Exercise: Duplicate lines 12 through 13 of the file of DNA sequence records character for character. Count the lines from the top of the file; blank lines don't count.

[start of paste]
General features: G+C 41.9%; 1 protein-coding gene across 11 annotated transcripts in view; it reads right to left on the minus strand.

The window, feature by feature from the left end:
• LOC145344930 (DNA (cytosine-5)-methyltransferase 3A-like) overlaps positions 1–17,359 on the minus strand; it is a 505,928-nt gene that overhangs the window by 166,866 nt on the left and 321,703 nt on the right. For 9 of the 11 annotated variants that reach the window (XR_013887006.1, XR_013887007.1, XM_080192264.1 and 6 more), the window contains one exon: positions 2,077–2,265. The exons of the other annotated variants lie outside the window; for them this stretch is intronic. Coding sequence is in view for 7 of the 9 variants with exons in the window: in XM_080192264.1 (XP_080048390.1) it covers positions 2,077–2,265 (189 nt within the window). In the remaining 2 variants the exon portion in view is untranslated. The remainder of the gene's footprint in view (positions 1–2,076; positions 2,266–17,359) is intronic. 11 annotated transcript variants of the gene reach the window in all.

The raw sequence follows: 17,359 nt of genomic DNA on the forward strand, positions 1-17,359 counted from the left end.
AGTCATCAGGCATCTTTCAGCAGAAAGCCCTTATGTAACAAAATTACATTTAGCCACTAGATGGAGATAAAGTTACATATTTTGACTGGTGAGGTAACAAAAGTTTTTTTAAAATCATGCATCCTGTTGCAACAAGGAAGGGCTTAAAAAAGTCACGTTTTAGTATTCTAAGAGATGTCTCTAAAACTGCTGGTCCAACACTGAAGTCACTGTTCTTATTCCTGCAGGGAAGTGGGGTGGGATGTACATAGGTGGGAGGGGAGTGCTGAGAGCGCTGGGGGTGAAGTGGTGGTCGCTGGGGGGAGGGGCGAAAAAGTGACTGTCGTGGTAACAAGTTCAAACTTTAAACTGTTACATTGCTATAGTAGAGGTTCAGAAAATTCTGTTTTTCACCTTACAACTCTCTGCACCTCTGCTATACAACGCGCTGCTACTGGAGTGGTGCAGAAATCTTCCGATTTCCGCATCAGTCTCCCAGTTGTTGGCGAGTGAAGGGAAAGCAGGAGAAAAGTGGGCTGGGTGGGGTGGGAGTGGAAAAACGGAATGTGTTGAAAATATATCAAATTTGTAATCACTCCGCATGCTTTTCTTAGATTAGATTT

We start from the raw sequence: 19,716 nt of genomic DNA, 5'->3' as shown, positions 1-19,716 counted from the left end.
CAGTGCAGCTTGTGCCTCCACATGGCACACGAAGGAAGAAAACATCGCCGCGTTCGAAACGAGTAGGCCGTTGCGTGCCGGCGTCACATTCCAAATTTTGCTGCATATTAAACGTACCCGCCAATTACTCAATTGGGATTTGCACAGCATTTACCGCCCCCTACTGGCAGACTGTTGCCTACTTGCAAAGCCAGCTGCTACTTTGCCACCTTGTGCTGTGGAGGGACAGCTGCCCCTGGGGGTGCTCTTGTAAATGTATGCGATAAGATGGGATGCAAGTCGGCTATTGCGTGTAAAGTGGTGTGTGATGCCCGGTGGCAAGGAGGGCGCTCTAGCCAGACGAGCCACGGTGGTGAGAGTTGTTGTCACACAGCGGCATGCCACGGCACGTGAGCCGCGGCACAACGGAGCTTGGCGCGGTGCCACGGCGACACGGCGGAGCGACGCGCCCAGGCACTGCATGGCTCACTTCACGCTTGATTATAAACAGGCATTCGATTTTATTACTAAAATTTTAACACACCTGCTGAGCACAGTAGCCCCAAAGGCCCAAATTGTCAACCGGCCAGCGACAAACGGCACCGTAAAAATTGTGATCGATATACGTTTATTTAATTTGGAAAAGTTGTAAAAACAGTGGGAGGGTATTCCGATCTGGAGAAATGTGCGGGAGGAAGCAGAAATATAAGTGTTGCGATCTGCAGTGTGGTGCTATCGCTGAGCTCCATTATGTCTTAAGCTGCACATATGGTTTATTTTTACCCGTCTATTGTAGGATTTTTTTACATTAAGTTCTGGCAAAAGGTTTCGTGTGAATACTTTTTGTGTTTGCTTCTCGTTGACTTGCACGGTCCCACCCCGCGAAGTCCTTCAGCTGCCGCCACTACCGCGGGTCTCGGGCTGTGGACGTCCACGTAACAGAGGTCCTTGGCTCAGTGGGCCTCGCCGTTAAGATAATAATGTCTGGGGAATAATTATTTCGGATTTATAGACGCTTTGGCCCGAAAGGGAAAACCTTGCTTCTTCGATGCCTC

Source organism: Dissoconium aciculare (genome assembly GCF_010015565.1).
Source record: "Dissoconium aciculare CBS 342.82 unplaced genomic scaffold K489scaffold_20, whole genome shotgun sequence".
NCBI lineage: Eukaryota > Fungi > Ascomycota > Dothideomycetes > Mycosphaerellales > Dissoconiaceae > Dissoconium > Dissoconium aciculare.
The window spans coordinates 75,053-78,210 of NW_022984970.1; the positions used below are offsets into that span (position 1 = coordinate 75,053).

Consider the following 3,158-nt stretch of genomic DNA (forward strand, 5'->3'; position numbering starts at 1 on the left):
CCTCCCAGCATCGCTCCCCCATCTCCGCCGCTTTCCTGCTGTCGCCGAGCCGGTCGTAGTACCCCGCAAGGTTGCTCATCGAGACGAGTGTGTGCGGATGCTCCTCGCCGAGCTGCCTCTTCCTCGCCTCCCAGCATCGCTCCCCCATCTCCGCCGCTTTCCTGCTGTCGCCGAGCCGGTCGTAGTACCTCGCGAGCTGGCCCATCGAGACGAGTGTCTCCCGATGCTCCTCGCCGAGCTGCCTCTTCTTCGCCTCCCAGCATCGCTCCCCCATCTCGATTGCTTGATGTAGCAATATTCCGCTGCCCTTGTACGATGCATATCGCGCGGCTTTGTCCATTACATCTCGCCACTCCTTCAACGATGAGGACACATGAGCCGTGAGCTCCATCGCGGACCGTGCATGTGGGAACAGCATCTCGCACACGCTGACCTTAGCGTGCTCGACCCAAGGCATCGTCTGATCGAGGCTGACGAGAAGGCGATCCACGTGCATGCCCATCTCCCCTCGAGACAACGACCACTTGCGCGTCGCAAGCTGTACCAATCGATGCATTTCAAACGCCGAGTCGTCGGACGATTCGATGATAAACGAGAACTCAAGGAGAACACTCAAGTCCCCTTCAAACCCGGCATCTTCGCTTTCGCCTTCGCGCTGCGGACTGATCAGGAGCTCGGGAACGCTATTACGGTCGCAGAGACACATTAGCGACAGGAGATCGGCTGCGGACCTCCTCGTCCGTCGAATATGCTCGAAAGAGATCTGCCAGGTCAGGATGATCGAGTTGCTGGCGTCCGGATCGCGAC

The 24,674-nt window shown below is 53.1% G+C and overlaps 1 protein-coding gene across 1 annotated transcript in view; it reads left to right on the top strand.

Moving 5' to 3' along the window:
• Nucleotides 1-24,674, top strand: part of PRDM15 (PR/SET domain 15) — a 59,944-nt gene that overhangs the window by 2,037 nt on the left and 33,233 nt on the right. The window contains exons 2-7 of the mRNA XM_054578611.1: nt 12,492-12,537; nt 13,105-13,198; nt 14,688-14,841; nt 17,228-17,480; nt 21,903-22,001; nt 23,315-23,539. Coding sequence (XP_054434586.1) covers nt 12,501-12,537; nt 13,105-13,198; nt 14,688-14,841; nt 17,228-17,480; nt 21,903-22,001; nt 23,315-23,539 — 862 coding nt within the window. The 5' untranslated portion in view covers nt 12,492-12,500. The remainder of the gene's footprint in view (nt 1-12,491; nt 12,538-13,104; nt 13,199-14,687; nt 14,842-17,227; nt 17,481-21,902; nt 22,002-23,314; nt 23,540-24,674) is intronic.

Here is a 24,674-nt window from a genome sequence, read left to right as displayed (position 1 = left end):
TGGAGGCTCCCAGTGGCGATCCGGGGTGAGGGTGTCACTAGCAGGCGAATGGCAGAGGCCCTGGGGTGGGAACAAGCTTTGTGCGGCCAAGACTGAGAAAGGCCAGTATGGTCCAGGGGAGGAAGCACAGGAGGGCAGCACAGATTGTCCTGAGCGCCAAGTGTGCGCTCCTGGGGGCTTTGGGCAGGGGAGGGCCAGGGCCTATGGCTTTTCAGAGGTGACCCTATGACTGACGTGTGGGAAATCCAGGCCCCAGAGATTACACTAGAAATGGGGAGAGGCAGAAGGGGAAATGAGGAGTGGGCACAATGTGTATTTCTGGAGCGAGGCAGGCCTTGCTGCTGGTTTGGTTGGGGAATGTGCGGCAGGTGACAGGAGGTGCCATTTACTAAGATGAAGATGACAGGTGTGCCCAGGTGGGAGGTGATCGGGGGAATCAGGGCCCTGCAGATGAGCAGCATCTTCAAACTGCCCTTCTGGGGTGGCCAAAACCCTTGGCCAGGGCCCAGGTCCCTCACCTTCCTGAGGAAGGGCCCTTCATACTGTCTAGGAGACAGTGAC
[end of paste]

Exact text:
Consider the following 3,158-nt stretch of genomic DNA (forward strand, 5'->3'; position numbering starts at 1 on the left):
CCTCCCAGCATCGCTCCCCCATCTCCGCCGCTTTCCTGCTGTCGCCGAGCCGGTCGTAGTACCCCGCAAGGTTGCTCATCGAGACGAGTGTGTGCGGATGCTCCTCGCCGAGCTGCCTCTTCCTCGCCTCCCAGCATCGCTCCCCCATCTCCGCCGCTTTCCTGCTGTCGCCGAGCCGGTCGTAGTACCTCGCGAGCTGGCCCATCGAGACGAGTGTCTCCCGATGCTCCTCGCCGAGCTGCCTCTTCTTCGCCTCCCAGCATCGCTCCCCCATCTCGATTGCTTGATGTAGCAATATTCCGCTGCCCTTGTACGATGCATATCGCGCGGCTTTGTCCATTACATCTCGCCACTCCTTCAACGATGAGGACACATGAGCCGTGAGCTCCATCGCGGACCGTGCATGTGGGAACAGCATCTCGCACACGCTGACCTTAGCGTGCTCGACCCAAGGCATCGTCTGATCGAGGCTGACGAGAAGGCGATCCACGTGCATGCCCATCTCCCCTCGAGACAACGACCACTTGCGCGTCGCAAGCTGTACCAATCGATGCATTTCAAACGCCGAGTCGTCGGACGATTCGATGATAAACGAGAACTCAAGGAGAACACTCAAGTCCCCTTCAAACCCGGCATCTTCGCTTTCGCCTTCGCGCTGCGGACTGATCAGGAGCTCGGGAACGCTATTACGGTCGCAGAGACACATTAGCGACAGGAGATCGGCTGCGGACCTCCTCGTCCGTCGAATATGCTCGAAAGAGATCTGCCAGGTCAGGATGATCGAGTTGCTGGCGTCCGGATCGCGAC